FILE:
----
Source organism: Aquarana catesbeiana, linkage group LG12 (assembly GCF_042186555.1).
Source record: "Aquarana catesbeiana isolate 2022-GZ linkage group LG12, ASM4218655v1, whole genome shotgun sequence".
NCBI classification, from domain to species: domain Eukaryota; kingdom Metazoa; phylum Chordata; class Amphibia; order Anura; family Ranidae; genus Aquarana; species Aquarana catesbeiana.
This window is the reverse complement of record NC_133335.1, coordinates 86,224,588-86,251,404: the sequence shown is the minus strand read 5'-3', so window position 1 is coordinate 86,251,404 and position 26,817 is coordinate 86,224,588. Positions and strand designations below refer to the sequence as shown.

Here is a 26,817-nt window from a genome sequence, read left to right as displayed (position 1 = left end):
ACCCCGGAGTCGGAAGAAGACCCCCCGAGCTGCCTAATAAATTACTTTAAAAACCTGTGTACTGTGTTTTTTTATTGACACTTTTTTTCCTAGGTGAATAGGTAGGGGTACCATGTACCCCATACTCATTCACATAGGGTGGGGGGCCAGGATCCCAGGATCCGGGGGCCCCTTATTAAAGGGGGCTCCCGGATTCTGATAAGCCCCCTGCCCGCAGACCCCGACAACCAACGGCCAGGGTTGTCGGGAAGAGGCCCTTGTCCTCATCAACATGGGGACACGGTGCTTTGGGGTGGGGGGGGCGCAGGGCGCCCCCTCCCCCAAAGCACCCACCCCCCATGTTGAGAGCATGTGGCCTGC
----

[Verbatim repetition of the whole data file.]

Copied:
Source organism: Aquarana catesbeiana, linkage group LG12 (assembly GCF_042186555.1).
Source record: "Aquarana catesbeiana isolate 2022-GZ linkage group LG12, ASM4218655v1, whole genome shotgun sequence".
NCBI classification, from domain to species: domain Eukaryota; kingdom Metazoa; phylum Chordata; class Amphibia; order Anura; family Ranidae; genus Aquarana; species Aquarana catesbeiana.
This window is the reverse complement of record NC_133335.1, coordinates 86,224,588-86,251,404: the sequence shown is the minus strand read 5'-3', so window position 1 is coordinate 86,251,404 and position 26,817 is coordinate 86,224,588. Positions and strand designations below refer to the sequence as shown.

Here is a 26,817-nt window from a genome sequence, read left to right as displayed (position 1 = left end):
ACCCCGGAGTCGGAAGAAGACCCCCCGAGCTGCCTAATAAATTACTTTAAAAACCTGTGTACTGTGTTTTTTTATTGACACTTTTTTTCCTAGGTGAATAGGTAGGGGTACCATGTACCCCATACTCATTCACATAGGGTGGGGGGCCAGGATCCCAGGATCCGGGGGCCCCTTATTAAAGGGGGCTCCCGGATTCTGATAAGCCCCCTGCCCGCAGACCCCGACAACCAACGGCCAGGGTTGTCGGGAAGAGGCCCTTGTCCTCATCAACATGGGGACACGGTGCTTTGGGGTGGGGGGGGCGCAGGGCGCCCCCTCCCCCAAAGCACCCACCCCCCATGTTGAGAGCATGTGGCCTGC